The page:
Oil prices likely to climb by end of 2016: Aramco

Updated 28 January 2016

Oil prices likely to climb by end of 2016: Aramco

RIYADH: Saudi Arabia’s oil giant expects oil prices to climb toward the end of the year, saying the current price of around $30 a barrel is not sustainable.

Saudi Aramco’s CEO Amin Nasser, speaking Tuesday at the 9th Global Competitiveness Forum, said there are indications that demand for oil picked up last year and that the gap between supply and demand has been shrinking, which could drive prices up.
Nasser would not give a precise price range. He said: "Our prediction is we will see some adjustment," though not a return to the $100 barrel range of two years ago.
Brent crude, a benchmark for international oils, was trading Tuesday at $31.13 a barrel in London.
Meanwhile, Housing Minister Majed Al-Hogail said 1.5 million housing units would be built throughout the Kingdom in the next seven years.
Al-Hogail was taking part in a panel discussion on “Low oil, high growth: Prospering in a low-oil era,” at the forum which concluded on Tuesday.
He said currently there is a need for about 1.5 million units, which are expected to be completed in seven years. He stressed that the ministry is currently working out details to provide affordable prices for the houses by benefiting from the low cost of building materials.
“We call on local and international real estate to pump in more investment for the housing projects which will demand some SR1.5 trillion during the next five years.” He said low oil prices would not affect the housing program in the Kingdom.
In a separate session, Education Minister Ahmed Al-Issa said his ministry plans to privatize some government schools, which would be run by establishments managed by academics. He was delivering the keynote address on “Perspectives on education in Saudi Arabia.”
He elaborated: “The selected public schools will run as independent institutions managed by small or medium-sized economic institutions headed by qualified educationists. The facilities, services, curriculum and the tutorial staff will be in accordance with the guidelines of the Ministry of Education.”
He pointed out that the ministry is working through three basic approaches to reform the education system in the country, which targets the student, the community and the country in general.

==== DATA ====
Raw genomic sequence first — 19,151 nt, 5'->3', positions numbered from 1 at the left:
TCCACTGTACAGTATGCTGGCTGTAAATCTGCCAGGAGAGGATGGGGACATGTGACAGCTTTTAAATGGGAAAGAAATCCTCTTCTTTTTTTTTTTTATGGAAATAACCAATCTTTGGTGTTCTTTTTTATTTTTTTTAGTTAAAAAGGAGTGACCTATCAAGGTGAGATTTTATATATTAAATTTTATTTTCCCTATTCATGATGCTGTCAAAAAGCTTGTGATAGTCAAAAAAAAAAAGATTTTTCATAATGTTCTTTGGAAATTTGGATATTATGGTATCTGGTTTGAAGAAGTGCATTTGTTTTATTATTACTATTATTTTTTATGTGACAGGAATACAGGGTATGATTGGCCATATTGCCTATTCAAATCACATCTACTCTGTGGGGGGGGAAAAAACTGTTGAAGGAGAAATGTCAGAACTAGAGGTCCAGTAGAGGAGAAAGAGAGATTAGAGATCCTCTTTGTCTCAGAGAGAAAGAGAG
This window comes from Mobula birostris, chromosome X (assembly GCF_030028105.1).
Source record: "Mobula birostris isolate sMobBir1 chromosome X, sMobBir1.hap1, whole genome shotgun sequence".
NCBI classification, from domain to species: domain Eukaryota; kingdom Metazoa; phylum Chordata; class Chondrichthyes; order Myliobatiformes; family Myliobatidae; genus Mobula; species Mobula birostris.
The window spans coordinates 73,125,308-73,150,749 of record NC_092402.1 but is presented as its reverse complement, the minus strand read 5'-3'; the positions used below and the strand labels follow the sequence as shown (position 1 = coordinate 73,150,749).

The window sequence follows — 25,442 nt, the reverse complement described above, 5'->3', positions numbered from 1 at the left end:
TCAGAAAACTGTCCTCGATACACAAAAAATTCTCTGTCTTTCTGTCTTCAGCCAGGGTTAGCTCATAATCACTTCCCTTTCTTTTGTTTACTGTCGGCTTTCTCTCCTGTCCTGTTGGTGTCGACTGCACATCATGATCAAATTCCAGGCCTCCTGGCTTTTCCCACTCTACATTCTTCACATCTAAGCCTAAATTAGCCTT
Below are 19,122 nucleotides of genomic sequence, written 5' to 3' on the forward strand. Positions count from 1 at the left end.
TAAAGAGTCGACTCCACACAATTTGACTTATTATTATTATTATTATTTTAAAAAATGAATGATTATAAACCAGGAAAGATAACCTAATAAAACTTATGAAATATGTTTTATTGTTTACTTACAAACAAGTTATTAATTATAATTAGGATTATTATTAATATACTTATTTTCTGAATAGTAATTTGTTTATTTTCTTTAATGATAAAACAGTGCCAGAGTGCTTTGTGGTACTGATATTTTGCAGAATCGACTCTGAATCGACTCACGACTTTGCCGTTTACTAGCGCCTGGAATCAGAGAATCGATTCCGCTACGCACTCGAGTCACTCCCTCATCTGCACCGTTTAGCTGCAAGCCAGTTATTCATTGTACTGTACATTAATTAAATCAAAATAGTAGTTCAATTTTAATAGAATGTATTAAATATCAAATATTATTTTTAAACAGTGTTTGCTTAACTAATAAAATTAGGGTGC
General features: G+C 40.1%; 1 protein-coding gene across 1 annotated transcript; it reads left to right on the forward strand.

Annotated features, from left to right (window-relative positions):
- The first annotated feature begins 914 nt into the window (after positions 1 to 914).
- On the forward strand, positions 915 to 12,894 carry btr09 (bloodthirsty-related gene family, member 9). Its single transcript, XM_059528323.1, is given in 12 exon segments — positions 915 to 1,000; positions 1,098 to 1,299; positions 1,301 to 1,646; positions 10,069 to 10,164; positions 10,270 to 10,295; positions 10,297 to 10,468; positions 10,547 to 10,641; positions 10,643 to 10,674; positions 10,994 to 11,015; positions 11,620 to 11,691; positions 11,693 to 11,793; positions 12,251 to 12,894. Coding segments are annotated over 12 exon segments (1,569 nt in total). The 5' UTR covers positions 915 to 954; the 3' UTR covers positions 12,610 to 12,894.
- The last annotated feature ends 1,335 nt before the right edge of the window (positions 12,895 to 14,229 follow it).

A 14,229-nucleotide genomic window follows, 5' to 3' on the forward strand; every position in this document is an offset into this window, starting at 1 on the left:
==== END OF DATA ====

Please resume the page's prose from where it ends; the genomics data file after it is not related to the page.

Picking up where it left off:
Saudi VAT revenues hit SR46.7bn in a year: Finance minister

Updated 14 November 2019

Saudi VAT revenues hit SR46.7bn in a year: Finance minister

  • Al-Jadaan announced the figures during the first edition of the General Authority for Zakat and Tax
  • Said Kingdom was working to reach a consensual solution for tax challenges

RIYADH: Saudi VAT revenues have hit SR46.7 billion ($12.45 billion), a significant increase on estimates for the fiscal year, according to the Kingdom’s finance minister.

Mohammed Al-Jadaan announced the figures during the first edition of the General Authority for Zakat and Tax (GAZT) conference and exhibition.

“The commitment rate came at 90 percent, exceeding all the expectations of GAZT and some international organizations that ranged between 60 and 70 percent,” he said.

“The conference comes as the Kingdom is witnessing an economic and social transformation under the leadership of King Salman and Crown Prince Mohammed bin Salman to achieve a diverse economy and sustainable growth in line with the Kingdom’s 2030 vision.

“The Kingdom’s fiscal policy aims to achieve a balance between the state’s financial and economic objectives. It seeks to maintain financial sustainability for the medium and long terms, which stimulates economic growth rates. This generates from our recognition that fiscal policies are one of the most important drivers of growth in the non-oil sector,” he added.

“The digital economy is rapidly advancing. We hope that modern technologies such as artificial intelligence and blockchains will improve compliance with zakat and taxes, enrich the business sector, lower costs, promote tax transparency and develop e-commerce tax regulations.

“This conference will hopefully achieve a qualitative leap in the sectors of zakat and taxes by promoting cooperation and exchanging experiences.”

Al-Jadaan said that as the Kingdom prepared to host the next G20 summit, it was working to reach a consensual solution for tax challenges of the digital economy and contribute with other member states to stabilizing the global economy.